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The making of the gravy is done at the very last minute. You will use the remainder of the turkey stock, drippings from the roasting pan, 1Ú2 cup to 1 cup of all-purpose flour, whipping cream, salt and white pepper. You will also need a 6-quart or larger saucepan and a 1-quart measuring cup or large bowl.
For the roux for the gravy, pour all of the juices and drippings from the roasting pan to the measuring cup or bowl; set aside away from the heat so the solids from the drippings settle to the bottom and the oil remains on top. Carefully pour only the oil into the saucepan and save the solids for the final stages. (I usually pour the oil through a fine mesh strainer.) Heat the oil over medium-high heat and add 1Ú2 cup of flour, whisking constantly to avoid burning. Continue to add flour a tablespoon at a time until it reaches the consistency of a thick creamy pudding.
Add the turkey stock (approximately 4 cups) slowly, whisking constantly. Add 1Ú2 cup of whipping cream and the reserved drippings from the roasting pan. Continue to whisk and add salt and white pepper to taste. Bring the gravy to a slow rolling boil to thicken.
If your gravy is too thick for your taste, add more cream or stock. If it is too thin, in a separate pot make a roux of butter and flour; slowly add to the gravy in small amounts, whisking vigorously until you achieve the desired consistency. Cook about 5 to 10 minutes.
2 pounds sausage*
6 apples, peeled and cored
1 cup dried sun-dried cherries (or dried cranberries or golden raisins)
1 cup yellow onion, chopped in half-inch cubes
11Ú2 cups celery, chopped in half-inch cubes
1Ú2 cup apple cider
10 quarts of crumbled cornbread **
1 bunch fresh sage, equivalent to 2 T. chopped or use 1 T. dried
2 cups turkey stock ***
2 cups toasted pecans or walnuts (optional)****
In a large saucepan or braising pan, sauté sausage over medium heat. Add half of the celery, onion and apples, cook for about 10 minutes, or until the sausage is completely cooked and vegetables are soft. Turn up the heat for 3 minutes then add the apple cider and remaining celery, onion and apple. Simmer for 5 to 10 minutes, or until it is reduced by 25 percent. Keeping half of the celery, onion and apple to add at this time imparts a nice texture to the stuffing. Add the fresh sage, salt and pepper to taste. Set aside.
In a large mixing bowl, combine crumbled cornbread, sausage mixture and nuts. Mix thoroughly; it should be either semi-dry or moist at this time. Slowly add hot stock to the mixture so the stuffing becomes soft and pliable, not dry. Add a 1Ú2 cup at a time until you reach the desired texture.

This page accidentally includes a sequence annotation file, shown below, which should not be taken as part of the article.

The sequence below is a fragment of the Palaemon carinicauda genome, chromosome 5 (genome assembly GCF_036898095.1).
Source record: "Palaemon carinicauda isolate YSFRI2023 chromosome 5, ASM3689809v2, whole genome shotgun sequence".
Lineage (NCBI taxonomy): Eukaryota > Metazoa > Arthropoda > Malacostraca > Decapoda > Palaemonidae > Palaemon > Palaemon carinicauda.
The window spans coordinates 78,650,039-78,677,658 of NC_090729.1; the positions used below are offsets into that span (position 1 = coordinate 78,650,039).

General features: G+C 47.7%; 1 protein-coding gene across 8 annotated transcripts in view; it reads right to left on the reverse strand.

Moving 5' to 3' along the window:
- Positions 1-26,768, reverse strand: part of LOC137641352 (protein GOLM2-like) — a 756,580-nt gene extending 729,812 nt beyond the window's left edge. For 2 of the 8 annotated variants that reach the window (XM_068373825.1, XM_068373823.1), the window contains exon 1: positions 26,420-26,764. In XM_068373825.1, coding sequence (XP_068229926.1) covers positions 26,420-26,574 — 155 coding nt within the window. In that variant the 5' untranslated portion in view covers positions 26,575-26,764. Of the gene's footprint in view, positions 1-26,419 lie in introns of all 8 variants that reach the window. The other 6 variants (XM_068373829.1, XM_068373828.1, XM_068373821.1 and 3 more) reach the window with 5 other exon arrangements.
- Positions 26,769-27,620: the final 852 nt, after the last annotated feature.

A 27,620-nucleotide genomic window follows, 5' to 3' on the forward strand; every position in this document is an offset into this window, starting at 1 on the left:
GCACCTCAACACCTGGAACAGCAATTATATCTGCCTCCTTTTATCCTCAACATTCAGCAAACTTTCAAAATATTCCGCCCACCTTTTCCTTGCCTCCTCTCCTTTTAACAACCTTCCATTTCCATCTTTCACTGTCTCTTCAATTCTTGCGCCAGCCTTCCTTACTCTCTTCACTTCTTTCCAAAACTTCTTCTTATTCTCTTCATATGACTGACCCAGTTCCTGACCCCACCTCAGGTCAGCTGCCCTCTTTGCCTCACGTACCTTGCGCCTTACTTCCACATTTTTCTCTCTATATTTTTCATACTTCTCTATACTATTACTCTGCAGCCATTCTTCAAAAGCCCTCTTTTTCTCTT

Stuff the bird. If there is any stuffing left over, place it in a casserole and bake it in the oven during the last hour of cooking the turkey.
* Because there are many people who do not eat meat, I use a chicken or turkey sausage instead of pork, although pork is excellent. Butler Meats sells an apple sausage that I like and works well in this recipe.
** Make the cornbread a week to three days before use and leave it out to dry.
*** Make stock from giblets, neck, wings, celery, peppercorns and bay leaves.
**** Most pecans and walnuts are sold raw so to toast them sprinkle with salt and pepper and a little olive oil. Bake in a 350 F oven for 20 minutes.
3 cups all-purpose flour
11Ú3 cup sugar
1 cup cornmeal
2 T. baking powder
1 teaspoon salt
21Ú2 cups milk
4 large eggs, lightly beaten
2Ú3 cup vegetable oil
6 T. butter or margarine, melted
Preheat oven to 350 F. Grease two 8-by-8-inch baking pans.
Combine flour, sugar, cornmeal, baking powder and salt in a large bowl. Combine milk, eggs, vegetable oil and butter in a separate bowl; mix well. Add to flour mixture; stir just until blended. Divide mixture between the two pans. Bake for 35 minutes, or until wooden pick inserted in center comes out clean.
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For a beverage selection I would recommend Tulip Hill Sauvignon Blanc, a nice crisp wine, or an Alsatian-style wine. I would highly recommend something like a Firestone Riesling or a Chateau St. Jean Gewürztraminer.
As always have fun and enjoy the moment. Also please say a prayer for our troops who are sacrificing their lives around the world.
Charlie Abowd is the owner and chef at Adele’s. He and his wife, Karen, have lived in Carson City for 22 years. Charlie is a fourth-generation restaurateur.